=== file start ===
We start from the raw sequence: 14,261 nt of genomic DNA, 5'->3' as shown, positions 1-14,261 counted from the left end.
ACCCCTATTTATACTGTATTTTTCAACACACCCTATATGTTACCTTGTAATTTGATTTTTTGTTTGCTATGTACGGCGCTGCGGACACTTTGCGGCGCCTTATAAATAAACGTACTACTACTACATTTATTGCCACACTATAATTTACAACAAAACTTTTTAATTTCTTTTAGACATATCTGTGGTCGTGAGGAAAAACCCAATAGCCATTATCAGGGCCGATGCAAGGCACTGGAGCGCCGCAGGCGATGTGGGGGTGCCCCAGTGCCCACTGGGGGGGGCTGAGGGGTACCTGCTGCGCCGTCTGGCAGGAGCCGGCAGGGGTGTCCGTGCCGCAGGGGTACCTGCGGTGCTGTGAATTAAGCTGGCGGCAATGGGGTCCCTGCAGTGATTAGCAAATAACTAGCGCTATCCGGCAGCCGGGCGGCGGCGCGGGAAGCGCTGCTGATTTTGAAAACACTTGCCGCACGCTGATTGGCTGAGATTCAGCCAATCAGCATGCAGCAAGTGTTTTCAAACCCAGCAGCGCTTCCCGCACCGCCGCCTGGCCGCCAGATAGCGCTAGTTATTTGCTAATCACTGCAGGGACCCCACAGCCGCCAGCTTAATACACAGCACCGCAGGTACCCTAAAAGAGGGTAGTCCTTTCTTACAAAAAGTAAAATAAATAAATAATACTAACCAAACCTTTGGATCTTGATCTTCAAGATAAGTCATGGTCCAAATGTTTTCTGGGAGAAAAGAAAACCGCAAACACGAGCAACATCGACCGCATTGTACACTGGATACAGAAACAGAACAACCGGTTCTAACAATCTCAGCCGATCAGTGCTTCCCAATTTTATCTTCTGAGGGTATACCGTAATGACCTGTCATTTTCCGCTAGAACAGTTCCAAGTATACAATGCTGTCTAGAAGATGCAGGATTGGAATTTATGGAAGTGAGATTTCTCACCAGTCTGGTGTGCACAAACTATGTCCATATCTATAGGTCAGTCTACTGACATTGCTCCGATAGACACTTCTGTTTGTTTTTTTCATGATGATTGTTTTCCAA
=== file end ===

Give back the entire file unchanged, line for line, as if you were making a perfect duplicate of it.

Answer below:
We start from the raw sequence: 14,261 nt of genomic DNA, 5'->3' as shown, positions 1-14,261 counted from the left end.
ACCCCTATTTATACTGTATTTTTCAACACACCCTATATGTTACCTTGTAATTTGATTTTTTGTTTGCTATGTACGGCGCTGCGGACACTTTGCGGCGCCTTATAAATAAACGTACTACTACTACATTTATTGCCACACTATAATTTACAACAAAACTTTTTAATTTCTTTTAGACATATCTGTGGTCGTGAGGAAAAACCCAATAGCCATTATCAGGGCCGATGCAAGGCACTGGAGCGCCGCAGGCGATGTGGGGGTGCCCCAGTGCCCACTGGGGGGGGCTGAGGGGTACCTGCTGCGCCGTCTGGCAGGAGCCGGCAGGGGTGTCCGTGCCGCAGGGGTACCTGCGGTGCTGTGAATTAAGCTGGCGGCAATGGGGTCCCTGCAGTGATTAGCAAATAACTAGCGCTATCCGGCAGCCGGGCGGCGGCGCGGGAAGCGCTGCTGATTTTGAAAACACTTGCCGCACGCTGATTGGCTGAGATTCAGCCAATCAGCATGCAGCAAGTGTTTTCAAACCCAGCAGCGCTTCCCGCACCGCCGCCTGGCCGCCAGATAGCGCTAGTTATTTGCTAATCACTGCAGGGACCCCACAGCCGCCAGCTTAATACACAGCACCGCAGGTACCCTAAAAGAGGGTAGTCCTTTCTTACAAAAAGTAAAATAAATAAATAATACTAACCAAACCTTTGGATCTTGATCTTCAAGATAAGTCATGGTCCAAATGTTTTCTGGGAGAAAAGAAAACCGCAAACACGAGCAACATCGACCGCATTGTACACTGGATACAGAAACAGAACAACCGGTTCTAACAATCTCAGCCGATCAGTGCTTCCCAATTTTATCTTCTGAGGGTATACCGTAATGACCTGTCATTTTCCGCTAGAACAGTTCCAAGTATACAATGCTGTCTAGAAGATGCAGGATTGGAATTTATGGAAGTGAGATTTCTCACCAGTCTGGTGTGCACAAACTATGTCCATATCTATAGGTCAGTCTACTGACATTGCTCCGATAGACACTTCTGTTTGTTTTTTTCATGATGATTGTTTTCCAA